28 Oct 2019
The emerging technology of acoustics is opening a new window into conserving biodiversity across human-modified landscapes. Low-cost and time-efficient acoustic technology offers novel possibilities for conservationists to identify where and when diversity is under threat. In this study, I will use non-invasive audio recorders across the Anamalai hill range of the Western Ghats biodiversity hotspot to evaluate forest restoration efforts. This study has two aims: 1. To understand how vocalizing biodiversity varies along a gradient of forest regeneration and; 2. Stimulate curiosity and appreciation for biodiversity among the Indian and international public through the window of sounds.
Reviving and protecting deforested and degraded land is the need of the hour. To tackle this problem, the United Nations and the International Union for Conservation of Nature proposed the Bonn Challenge, a global effort to restore 350 million hectares of degraded land by 2030. In this regard, forest restoration efforts across the Indian subcontinent have been undertaken as a Nationally Determined Contribution under the Paris Agreement. Specifically, rainforest fragments across the Valparai plateau of the Anamalai hill range (of the Western Ghats) have been actively restored since the early 2000s by the Nature Conservation Foundation, in partnership with coffee and tea estates and state forest department officials (https://www.ncf-india.org/western-ghats/reviving-the-rainforest). However, the effectiveness of such restoration efforts in increasing levels of biodiversity remains to be evaluated.
An emerging field, soundscape ecology, entails characterizing acoustics across spatial and temporal scales. As an unbiased passive monitoring tool, an acoustic recorder captures a wide range of frequencies that provides information about the biotic and abiotic conditions at a given location. Soundscape ecology is a unique approach to study the landscape, as we rely entirely on acoustic data to calculate measures of vocalizing biodiversity, thereby avoiding the need for detailed and expensive biodiversity inventories. Technologies such as satellite imaging can track geospatial changes to land cover, but seldom provide us a complete picture of the biodiversity that a landscape holds. However, what if we were to rely on sounds to monitor biodiversity in this human-modified landscape?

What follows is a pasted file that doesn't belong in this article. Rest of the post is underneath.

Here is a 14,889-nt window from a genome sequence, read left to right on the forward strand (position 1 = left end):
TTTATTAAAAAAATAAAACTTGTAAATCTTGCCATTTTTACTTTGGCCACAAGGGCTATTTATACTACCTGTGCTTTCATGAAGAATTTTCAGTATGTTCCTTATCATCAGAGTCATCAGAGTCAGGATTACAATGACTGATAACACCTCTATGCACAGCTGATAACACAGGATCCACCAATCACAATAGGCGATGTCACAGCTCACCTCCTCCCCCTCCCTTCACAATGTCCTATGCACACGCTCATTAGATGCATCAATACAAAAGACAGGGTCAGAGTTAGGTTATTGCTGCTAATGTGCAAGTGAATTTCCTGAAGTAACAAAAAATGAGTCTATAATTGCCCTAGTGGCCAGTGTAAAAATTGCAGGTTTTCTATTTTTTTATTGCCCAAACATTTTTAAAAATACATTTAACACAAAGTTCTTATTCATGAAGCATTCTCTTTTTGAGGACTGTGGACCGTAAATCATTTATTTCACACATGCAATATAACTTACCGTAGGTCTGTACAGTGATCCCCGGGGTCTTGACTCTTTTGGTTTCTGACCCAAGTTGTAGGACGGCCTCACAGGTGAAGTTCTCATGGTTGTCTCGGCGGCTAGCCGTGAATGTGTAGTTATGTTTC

The overarching goal of this study is to utilize an innovative technology to understand changes to understudied biodiversity along a gradient of forest regeneration. Using acoustic data, we will calculate measures of vocalizing biodiversity such as species richness and species diversity across a gradient of forest regeneration in the Valparai landscape.
Finally, we will communicate the results of this study and its significance to a regional and global audience. We will disseminate this information via an interactive website (www.projectdhvani.org). Further, this study aims to provide an immersive and compelling experience to a local audience by showcasing sounds of amphibians, birds and insects from these sites at the EcoQuest Nature Discovery Center in Valparai. This centre was initiated as a conservation education program that targets diverse sections of the population including schools and colleges, estate workers, plantation managers, forest department officials, visitors and the public in general.